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[Aroid-l] Ron and Brian`s photos/hybrids?

From : 	brian lee <lbmkjm@yahoo.com>
Reply-To : 	Discussion of aroids <aroid-l@gizmoworks.com>
Sent : 	Friday, August 3, 2007 5:54 PM
To : 	Discussion of aroids <aroid-l@gizmoworks.com>
Subject : 	Re: [Aroid-l] Brazil seedling pics

Dear Philophyles,

Well noted!
Ron Weeks' photo of a beautiful specimen w/ a light pink spathe AND spadix, 
and very divided leaves with extra thin divisions is VERY different to the 
millions of P. 'selloum' sold in Florida cloned out of tissue culture.   All 
of those that I have seen in bloom (and I`ve seen MANY!) have a very large, 
banana/plantain-like, all-green on the exterior spathe, with a cream-white 
interior, NOTHING like the infloresence in Ron`s beautiful photo.   Ron`s 
note of the odor from his plant as being different to any he has experienced 
from ANY of the Philodendrons he has encountered (and I warrant that Ron has 
stuck his nose into MANY blooms!) also tells us that this is either a hybrid 
or perhaps a form/var. of P. bipinnatifidium sold by the Brazilian source.   
If we get lucky, just maybe in our lifetimes Dr. Eduardo Goncalves might 
sort all this out, as he has done with several of the other issues that 
plagued us for years!   It is something to look forward to!
Thanks to Brian Williams and Ron Weeks for kindly sharing their photos with 
the list!

The Best,


>>Dear Philodendron enthusiasts,

Aloha.  I have been seeing a great deal of hybrids
that originate out of Brazilian ex-situ collections.
I suspect that because they still have native
pollinators, these collections will probably hybridize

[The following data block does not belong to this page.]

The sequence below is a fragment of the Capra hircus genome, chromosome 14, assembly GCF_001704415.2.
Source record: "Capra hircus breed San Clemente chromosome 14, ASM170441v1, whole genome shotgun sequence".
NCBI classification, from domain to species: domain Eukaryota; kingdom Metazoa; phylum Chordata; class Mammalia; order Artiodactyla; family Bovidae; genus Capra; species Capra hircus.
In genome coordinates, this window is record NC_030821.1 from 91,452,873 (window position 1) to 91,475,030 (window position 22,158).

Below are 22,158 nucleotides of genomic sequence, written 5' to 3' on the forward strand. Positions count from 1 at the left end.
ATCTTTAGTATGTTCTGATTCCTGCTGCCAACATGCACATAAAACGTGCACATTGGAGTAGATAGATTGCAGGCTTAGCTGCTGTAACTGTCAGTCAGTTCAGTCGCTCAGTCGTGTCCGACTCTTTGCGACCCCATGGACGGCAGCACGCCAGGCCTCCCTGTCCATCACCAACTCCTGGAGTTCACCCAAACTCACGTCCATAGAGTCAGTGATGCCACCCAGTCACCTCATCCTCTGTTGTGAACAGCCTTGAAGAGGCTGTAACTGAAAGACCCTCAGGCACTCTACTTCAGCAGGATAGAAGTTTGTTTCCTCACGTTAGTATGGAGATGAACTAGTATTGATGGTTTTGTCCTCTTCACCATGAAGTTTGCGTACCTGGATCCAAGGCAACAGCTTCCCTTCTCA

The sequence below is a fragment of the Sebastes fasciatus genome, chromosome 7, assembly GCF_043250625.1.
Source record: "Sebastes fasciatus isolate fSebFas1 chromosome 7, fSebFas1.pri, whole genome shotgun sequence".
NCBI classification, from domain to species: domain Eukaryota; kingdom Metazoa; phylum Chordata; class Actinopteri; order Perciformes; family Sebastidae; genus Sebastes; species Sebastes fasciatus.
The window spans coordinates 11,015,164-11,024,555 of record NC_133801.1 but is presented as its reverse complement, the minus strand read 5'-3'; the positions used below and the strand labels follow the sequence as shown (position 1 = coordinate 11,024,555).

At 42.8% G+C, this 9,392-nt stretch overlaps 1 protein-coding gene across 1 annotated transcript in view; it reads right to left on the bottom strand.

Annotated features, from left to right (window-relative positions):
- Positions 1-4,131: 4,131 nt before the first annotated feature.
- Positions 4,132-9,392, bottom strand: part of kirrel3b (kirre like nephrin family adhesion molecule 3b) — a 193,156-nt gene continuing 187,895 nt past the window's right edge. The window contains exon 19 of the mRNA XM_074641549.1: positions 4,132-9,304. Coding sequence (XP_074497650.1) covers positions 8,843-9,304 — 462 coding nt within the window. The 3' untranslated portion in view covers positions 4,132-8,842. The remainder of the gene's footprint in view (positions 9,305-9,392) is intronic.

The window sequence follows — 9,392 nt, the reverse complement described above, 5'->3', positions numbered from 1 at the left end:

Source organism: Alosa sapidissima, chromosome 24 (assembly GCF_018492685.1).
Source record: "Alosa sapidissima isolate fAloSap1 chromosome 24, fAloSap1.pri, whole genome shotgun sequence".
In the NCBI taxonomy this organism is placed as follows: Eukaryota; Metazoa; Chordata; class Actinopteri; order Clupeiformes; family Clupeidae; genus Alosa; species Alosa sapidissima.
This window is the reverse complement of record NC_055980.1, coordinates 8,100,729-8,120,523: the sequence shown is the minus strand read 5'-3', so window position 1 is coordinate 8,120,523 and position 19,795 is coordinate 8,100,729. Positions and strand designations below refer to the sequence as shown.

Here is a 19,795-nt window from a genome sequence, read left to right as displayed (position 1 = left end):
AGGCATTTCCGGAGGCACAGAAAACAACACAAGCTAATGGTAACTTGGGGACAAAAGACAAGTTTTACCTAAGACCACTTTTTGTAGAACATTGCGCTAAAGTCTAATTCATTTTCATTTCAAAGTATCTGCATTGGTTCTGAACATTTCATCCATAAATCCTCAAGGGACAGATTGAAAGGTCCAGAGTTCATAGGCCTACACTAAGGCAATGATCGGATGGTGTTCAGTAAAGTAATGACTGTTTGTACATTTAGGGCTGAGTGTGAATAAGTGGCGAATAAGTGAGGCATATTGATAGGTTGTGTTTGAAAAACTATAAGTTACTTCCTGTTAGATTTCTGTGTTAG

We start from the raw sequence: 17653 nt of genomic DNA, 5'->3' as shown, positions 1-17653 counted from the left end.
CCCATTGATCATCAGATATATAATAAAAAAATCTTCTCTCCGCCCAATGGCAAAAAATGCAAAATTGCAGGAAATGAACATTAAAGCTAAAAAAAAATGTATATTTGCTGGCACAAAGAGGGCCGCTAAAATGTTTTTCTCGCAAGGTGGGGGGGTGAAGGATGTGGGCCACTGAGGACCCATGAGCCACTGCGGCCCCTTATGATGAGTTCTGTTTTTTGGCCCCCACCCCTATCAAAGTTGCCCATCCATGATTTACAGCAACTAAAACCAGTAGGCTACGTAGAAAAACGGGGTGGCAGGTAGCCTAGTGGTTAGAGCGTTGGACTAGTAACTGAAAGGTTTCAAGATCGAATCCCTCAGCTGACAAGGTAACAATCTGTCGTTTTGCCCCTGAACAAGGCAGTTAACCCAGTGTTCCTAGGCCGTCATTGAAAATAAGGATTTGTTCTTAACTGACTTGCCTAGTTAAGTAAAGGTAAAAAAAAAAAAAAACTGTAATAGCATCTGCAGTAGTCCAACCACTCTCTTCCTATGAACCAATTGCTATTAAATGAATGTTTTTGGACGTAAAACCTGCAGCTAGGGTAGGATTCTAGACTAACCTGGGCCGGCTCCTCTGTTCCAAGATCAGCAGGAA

in a promiscuous fashion with a whole range of
variation of whatever is around and compatible
genetically.  Unless great care is exercised during
pollination, hybrids in these collection may be
expected.  I have seen a Philodendron adamantinum
photo in Roberto Burle-Marx's collection that is a
possible hybrid...if one did not know the species
variations, this could be passed as a pure species.
It remains beautiful, but it would differ from a
vegetative propagation of the described species.  This
is just one example...

--- Ron Weeks <rhweeks@attglobal.net> wrote:

>The seed I received produced the same diversity
>Brian found. I threw most  of them out after growing them to up to a 6" pot
>size and kept about 10  that showed some potential to be different. My
>selections have less  division in the leaf blade and almost white veins
>with a blush of red on  the back of the leaf. Several flowered this spring.
>All the inflorescences  had spathes shorter than the spadix and produced a
>fragrance unlike any  other philodendron I have encountered. They might
>just be forms of  bipinnatifidum but I suspect they are hybrids.
>Perhaps the attached photo  will explain it better than I do.
>On Thu, 02 Aug 2007 16:49:06 -0400, Brian Williams
><pugturd@alltel.net>  wrote:
> > Here are some pics of the Philodendrons seedlings
>I grew out form that
> > Brazilian seed order a few years back. Most of
>these were under
> > different names some were suppose to be forms of
>Selloum but I think
> > most are either forms of Selloum (bipinnatifidum)
>or hybrids. I have
> > never grown out so many philo seeds to get so much
>diversity. I did get
> > 4 vining forms of philos from that order that did
>grow out. Most if not
> > all look identical and though not all were true to
>their named tagged
> > they were forms I had ordered.
> >
> > _______________________________________________
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